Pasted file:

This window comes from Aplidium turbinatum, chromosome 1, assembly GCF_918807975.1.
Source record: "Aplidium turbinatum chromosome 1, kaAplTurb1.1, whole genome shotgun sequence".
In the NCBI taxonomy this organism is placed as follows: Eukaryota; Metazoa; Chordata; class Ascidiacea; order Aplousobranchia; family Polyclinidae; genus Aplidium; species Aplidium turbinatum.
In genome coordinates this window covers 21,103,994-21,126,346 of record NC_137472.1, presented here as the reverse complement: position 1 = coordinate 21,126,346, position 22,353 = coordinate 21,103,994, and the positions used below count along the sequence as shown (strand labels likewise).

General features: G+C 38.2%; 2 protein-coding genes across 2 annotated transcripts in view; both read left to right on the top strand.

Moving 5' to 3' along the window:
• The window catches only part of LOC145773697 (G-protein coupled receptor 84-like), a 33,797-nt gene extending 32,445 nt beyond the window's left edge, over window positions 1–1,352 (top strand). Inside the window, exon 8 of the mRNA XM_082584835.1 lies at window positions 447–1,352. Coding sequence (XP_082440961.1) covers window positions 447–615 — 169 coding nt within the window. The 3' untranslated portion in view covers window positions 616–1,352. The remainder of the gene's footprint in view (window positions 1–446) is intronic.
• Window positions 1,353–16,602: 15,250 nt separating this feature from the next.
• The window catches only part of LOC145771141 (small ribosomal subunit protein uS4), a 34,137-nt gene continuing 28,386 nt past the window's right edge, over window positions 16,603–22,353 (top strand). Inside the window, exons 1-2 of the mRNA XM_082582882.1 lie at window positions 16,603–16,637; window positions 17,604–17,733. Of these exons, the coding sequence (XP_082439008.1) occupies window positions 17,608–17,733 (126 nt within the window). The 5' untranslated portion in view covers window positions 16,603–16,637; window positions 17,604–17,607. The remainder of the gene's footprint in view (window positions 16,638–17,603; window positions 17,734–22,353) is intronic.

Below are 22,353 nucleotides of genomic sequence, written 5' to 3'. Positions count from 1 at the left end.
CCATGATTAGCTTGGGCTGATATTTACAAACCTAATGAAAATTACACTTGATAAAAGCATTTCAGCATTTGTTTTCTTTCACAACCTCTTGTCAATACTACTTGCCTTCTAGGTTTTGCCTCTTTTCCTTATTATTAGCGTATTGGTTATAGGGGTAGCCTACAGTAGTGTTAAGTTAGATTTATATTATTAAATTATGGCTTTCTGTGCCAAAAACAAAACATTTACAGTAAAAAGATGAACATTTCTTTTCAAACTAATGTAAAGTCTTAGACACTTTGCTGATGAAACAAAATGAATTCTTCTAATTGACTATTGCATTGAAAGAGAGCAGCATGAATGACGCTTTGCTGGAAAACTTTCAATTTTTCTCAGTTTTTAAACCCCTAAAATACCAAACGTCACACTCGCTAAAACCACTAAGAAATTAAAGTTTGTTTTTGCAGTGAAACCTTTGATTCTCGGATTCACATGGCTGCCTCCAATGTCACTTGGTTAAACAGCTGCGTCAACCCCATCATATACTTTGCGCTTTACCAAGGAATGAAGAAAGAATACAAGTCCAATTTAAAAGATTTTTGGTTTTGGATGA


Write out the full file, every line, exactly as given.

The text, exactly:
This window comes from Aplidium turbinatum, chromosome 1, assembly GCF_918807975.1.
Source record: "Aplidium turbinatum chromosome 1, kaAplTurb1.1, whole genome shotgun sequence".
In the NCBI taxonomy this organism is placed as follows: Eukaryota; Metazoa; Chordata; class Ascidiacea; order Aplousobranchia; family Polyclinidae; genus Aplidium; species Aplidium turbinatum.
In genome coordinates this window covers 21,103,994-21,126,346 of record NC_137472.1, presented here as the reverse complement: position 1 = coordinate 21,126,346, position 22,353 = coordinate 21,103,994, and the positions used below count along the sequence as shown (strand labels likewise).

General features: G+C 38.2%; 2 protein-coding genes across 2 annotated transcripts in view; both read left to right on the top strand.

Moving 5' to 3' along the window:
• The window catches only part of LOC145773697 (G-protein coupled receptor 84-like), a 33,797-nt gene extending 32,445 nt beyond the window's left edge, over window positions 1–1,352 (top strand). Inside the window, exon 8 of the mRNA XM_082584835.1 lies at window positions 447–1,352. Coding sequence (XP_082440961.1) covers window positions 447–615 — 169 coding nt within the window. The 3' untranslated portion in view covers window positions 616–1,352. The remainder of the gene's footprint in view (window positions 1–446) is intronic.
• Window positions 1,353–16,602: 15,250 nt separating this feature from the next.
• The window catches only part of LOC145771141 (small ribosomal subunit protein uS4), a 34,137-nt gene continuing 28,386 nt past the window's right edge, over window positions 16,603–22,353 (top strand). Inside the window, exons 1-2 of the mRNA XM_082582882.1 lie at window positions 16,603–16,637; window positions 17,604–17,733. Of these exons, the coding sequence (XP_082439008.1) occupies window positions 17,608–17,733 (126 nt within the window). The 5' untranslated portion in view covers window positions 16,603–16,637; window positions 17,604–17,607. The remainder of the gene's footprint in view (window positions 16,638–17,603; window positions 17,734–22,353) is intronic.

Below are 22,353 nucleotides of genomic sequence, written 5' to 3'. Positions count from 1 at the left end.
CCATGATTAGCTTGGGCTGATATTTACAAACCTAATGAAAATTACACTTGATAAAAGCATTTCAGCATTTGTTTTCTTTCACAACCTCTTGTCAATACTACTTGCCTTCTAGGTTTTGCCTCTTTTCCTTATTATTAGCGTATTGGTTATAGGGGTAGCCTACAGTAGTGTTAAGTTAGATTTATATTATTAAATTATGGCTTTCTGTGCCAAAAACAAAACATTTACAGTAAAAAGATGAACATTTCTTTTCAAACTAATGTAAAGTCTTAGACACTTTGCTGATGAAACAAAATGAATTCTTCTAATTGACTATTGCATTGAAAGAGAGCAGCATGAATGACGCTTTGCTGGAAAACTTTCAATTTTTCTCAGTTTTTAAACCCCTAAAATACCAAACGTCACACTCGCTAAAACCACTAAGAAATTAAAGTTTGTTTTTGCAGTGAAACCTTTGATTCTCGGATTCACATGGCTGCCTCCAATGTCACTTGGTTAAACAGCTGCGTCAACCCCATCATATACTTTGCGCTTTACCAAGGAATGAAGAAAGAATACAAGTCCAATTTAAAAGATTTTTGGTTTTGGATGA